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Big changes in store for 2013 White County FairOriginally Published September 1, 2013 at 12:00 a.m.
Updated August 30, 2013 at 10:33 a.m.
SEARCY — The White County Fair, one of the most anticipated events of the year for area residents, will see changes this year that members of the White County Fair Board hope will get a thumbs up from fairgoers.
For the first time in its history, the fair will be open for eight days, from Sept. 7-14, providing two additional days to allow more residents to attend the fair, experience carnival rides, listen to country music and partake of popular fair foods, including cotton candy and other traditional items.
“We think we will be able to serve more folks by spreading it out over two Saturdays,” said Steve Merritt, White County Fair Board president.
The fair was previously open to the public for six days, beginning on a Monday and ending the following Saturday night. Having a Sunday included in the fair provides the board with an opportunity to include a special event for the community.
“We were adamant about dedicating a day to church,” Merritt said. Sept. 8 has been designated One Night 2013 and will include free admission, free parking and $1 carnival rides from 1-5 p.m. The event, sponsored by Sons of Thunder and Daughters of Light, will include free food, as well as a nondenominational religious service.
“It’s a day for us to give back to the community,” Merritt said.
Free Night at the White County Fair was previously on the Tuesday during fair week. However, fairgoers ages 6 and older will pay an admission of $1 on Sept. 10. The funds from the $1 Tuesday-night charge, in addition to the increased parking price of $3 for all nights at the fair, will benefit the Animal World building at the White County Fairgrounds, said Gail Snyder, a longtime volunteer and fair board member.
“I have always looked forward to the fair,” said Snyder, who went from years of working the fairgrounds gate to being on the fair board. Being a board member and volunteer involves long days that begin as early as 7 a.m. and don’t end until midnight, she said.
“Some of us bring campers down here and stay that week. I go back to my real job for vacation, but I love it,” Snyder said.
Agenda changes for the White County Fair this year also include moving the parade that has long been the official kickoff of the White County Fair from Monday afternoon to 11 a.m. Sept. 7, when the parade will wind through the streets of downtown Searcy.
“We’re hoping that having the parade on Saturday morning will increase participation,” Merritt said. “We also believe it will make it easier for folks because kids won’t have to get out of school early to be in the parade.”
A bonus to moving the event to Saturday will be that downtown workers won’t have to navigate the traffic congestion the parade has caused in the past.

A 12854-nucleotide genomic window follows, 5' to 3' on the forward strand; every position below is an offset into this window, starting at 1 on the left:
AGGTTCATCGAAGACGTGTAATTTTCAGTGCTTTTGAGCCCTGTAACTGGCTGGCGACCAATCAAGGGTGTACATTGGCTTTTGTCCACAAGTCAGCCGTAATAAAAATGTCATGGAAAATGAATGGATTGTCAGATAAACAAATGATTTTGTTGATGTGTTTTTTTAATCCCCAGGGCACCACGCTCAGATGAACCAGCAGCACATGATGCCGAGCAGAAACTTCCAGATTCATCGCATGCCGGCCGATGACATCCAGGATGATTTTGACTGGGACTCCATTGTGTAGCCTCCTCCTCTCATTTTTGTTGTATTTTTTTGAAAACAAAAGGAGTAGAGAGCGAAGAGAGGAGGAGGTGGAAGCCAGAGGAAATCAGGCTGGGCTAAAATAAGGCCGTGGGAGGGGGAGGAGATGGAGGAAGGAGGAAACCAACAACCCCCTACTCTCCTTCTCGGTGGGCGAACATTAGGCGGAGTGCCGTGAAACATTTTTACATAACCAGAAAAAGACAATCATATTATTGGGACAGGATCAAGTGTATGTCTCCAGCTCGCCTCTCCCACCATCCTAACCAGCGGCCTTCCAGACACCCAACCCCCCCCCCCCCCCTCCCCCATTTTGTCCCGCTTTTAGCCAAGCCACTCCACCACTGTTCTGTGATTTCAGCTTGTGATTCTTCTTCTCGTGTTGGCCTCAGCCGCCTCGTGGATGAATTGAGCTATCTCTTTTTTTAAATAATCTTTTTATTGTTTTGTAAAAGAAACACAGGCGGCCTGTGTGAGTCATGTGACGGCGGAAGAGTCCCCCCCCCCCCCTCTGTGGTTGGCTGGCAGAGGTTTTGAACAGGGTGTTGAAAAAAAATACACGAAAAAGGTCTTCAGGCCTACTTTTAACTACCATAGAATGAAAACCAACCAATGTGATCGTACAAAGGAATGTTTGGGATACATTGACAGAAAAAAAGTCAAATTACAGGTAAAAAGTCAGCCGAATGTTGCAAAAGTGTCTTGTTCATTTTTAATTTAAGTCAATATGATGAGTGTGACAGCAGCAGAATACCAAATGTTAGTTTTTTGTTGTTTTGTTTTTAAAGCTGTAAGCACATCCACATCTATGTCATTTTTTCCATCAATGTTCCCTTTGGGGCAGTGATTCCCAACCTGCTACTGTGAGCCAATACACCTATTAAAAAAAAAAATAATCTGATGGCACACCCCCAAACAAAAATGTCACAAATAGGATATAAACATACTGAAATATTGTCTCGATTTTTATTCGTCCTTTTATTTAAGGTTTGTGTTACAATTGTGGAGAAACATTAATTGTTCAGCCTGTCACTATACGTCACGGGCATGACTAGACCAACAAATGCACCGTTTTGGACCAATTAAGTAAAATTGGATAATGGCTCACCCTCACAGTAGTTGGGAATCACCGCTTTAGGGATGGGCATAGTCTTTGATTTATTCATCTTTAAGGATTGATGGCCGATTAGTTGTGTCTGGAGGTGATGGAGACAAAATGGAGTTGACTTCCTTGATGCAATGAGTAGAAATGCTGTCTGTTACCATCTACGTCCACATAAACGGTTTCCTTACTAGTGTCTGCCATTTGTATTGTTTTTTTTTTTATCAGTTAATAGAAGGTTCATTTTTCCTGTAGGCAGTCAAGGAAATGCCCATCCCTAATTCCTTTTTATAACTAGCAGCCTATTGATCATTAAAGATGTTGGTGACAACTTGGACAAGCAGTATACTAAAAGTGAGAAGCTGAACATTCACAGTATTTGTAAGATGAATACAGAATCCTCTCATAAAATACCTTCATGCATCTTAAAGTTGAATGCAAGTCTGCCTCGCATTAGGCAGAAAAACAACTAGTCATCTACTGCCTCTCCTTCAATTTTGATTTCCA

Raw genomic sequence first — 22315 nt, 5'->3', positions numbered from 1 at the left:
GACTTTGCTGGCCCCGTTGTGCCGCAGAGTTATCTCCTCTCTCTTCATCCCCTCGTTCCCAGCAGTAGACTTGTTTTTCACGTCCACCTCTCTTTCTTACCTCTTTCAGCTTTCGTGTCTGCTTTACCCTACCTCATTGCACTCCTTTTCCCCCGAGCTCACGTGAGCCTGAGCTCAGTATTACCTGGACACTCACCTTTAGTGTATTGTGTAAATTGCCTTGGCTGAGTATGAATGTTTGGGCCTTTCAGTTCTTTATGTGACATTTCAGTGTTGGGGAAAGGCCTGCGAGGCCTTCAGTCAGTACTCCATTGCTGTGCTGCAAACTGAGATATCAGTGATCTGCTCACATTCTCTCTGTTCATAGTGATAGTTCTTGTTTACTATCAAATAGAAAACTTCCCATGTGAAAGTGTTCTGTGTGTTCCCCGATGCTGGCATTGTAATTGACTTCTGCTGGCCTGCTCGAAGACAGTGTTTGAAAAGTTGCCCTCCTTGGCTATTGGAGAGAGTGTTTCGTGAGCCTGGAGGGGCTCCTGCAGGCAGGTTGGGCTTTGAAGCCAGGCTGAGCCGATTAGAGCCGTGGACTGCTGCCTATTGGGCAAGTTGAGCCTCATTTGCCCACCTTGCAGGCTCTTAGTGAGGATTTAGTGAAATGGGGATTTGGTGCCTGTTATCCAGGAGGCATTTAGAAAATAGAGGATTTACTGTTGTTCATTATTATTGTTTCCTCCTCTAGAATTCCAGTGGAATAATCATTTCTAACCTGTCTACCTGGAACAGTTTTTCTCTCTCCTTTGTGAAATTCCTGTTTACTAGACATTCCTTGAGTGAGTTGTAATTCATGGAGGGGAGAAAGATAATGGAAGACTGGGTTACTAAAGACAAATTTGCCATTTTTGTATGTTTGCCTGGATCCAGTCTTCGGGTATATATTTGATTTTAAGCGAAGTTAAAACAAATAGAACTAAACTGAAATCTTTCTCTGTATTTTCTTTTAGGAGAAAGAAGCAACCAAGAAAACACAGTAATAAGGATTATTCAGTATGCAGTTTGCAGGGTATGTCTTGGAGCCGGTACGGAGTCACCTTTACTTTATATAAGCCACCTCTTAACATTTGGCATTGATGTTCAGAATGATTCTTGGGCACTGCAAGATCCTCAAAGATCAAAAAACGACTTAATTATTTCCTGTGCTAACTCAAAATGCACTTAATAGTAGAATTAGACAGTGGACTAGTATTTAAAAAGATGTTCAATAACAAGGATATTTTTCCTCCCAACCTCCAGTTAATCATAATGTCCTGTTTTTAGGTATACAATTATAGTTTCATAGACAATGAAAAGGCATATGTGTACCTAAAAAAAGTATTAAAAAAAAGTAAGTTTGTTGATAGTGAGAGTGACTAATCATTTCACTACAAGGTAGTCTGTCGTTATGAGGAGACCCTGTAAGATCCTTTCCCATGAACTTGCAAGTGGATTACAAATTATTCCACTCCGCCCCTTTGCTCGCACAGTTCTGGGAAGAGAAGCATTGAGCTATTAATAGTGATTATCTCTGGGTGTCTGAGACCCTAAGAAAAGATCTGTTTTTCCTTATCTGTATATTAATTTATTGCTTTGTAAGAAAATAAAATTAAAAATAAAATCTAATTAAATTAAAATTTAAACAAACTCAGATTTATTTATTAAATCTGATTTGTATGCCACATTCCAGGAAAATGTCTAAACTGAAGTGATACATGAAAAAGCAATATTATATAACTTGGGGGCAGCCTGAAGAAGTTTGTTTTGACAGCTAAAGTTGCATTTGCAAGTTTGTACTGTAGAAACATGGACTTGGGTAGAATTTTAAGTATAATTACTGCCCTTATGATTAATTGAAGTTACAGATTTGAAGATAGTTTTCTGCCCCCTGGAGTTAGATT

Even though the fair is undergoing some growing pains, some things remain constant. The grand marshals for the parade continue to be chosen on the basis of their hard work, passion and commitment to the fair.
This year’s grand marshals are a group of local men who have been instrumental in preparing and providing the food for Senior Citizen Day at the fair. The six honorees are Marvin Harvey, Marvin Moore, Gene Steward, J.B. Howard, Junior Glaze and Lee Stephenson.
Stephenson, who has retired from his White County Fair duties, recalled that helping older folks, including many who traveled from as far away as Mountain Home on buses to enjoy a day at the fair, gave him a good feeling.
“Celebrating the seniors and showing them the honor and recognition they don’t get very often was special for me,” he said.
Senior Citizen Day, which is traditionally held on Thursday of fair week, didn’t always include full meals for seniors, fair board member Billy Davis said. After attending a meeting in which he learned that many fairs were providing meals to seniors, Davis came back to White County and began selling the idea of offering more than just soft drinks and snacks for Senior Citizen Day. The event, which is sponsored by White County Medical Center, has grown substantially over the years.
“We went from feeding about 200 the first year to 1,600 and over now,” Davis said.
Perhaps the most popular event of the White County Fair has consistently been the Demolition Derby, which will be held Sept. 14 this year.
“We can always depend on a crowd on derby night,” Snyder said.
She recalled that even in 2009, tornado warnings and flooding didn’t dampen the spirits of fairgoers. Last year, the estimated attendance for the derby was 25,000, she said.
For a complete list of fair events, visit www.whitecountyfairgrounds.org.
None Tammy Garrett can be reached at .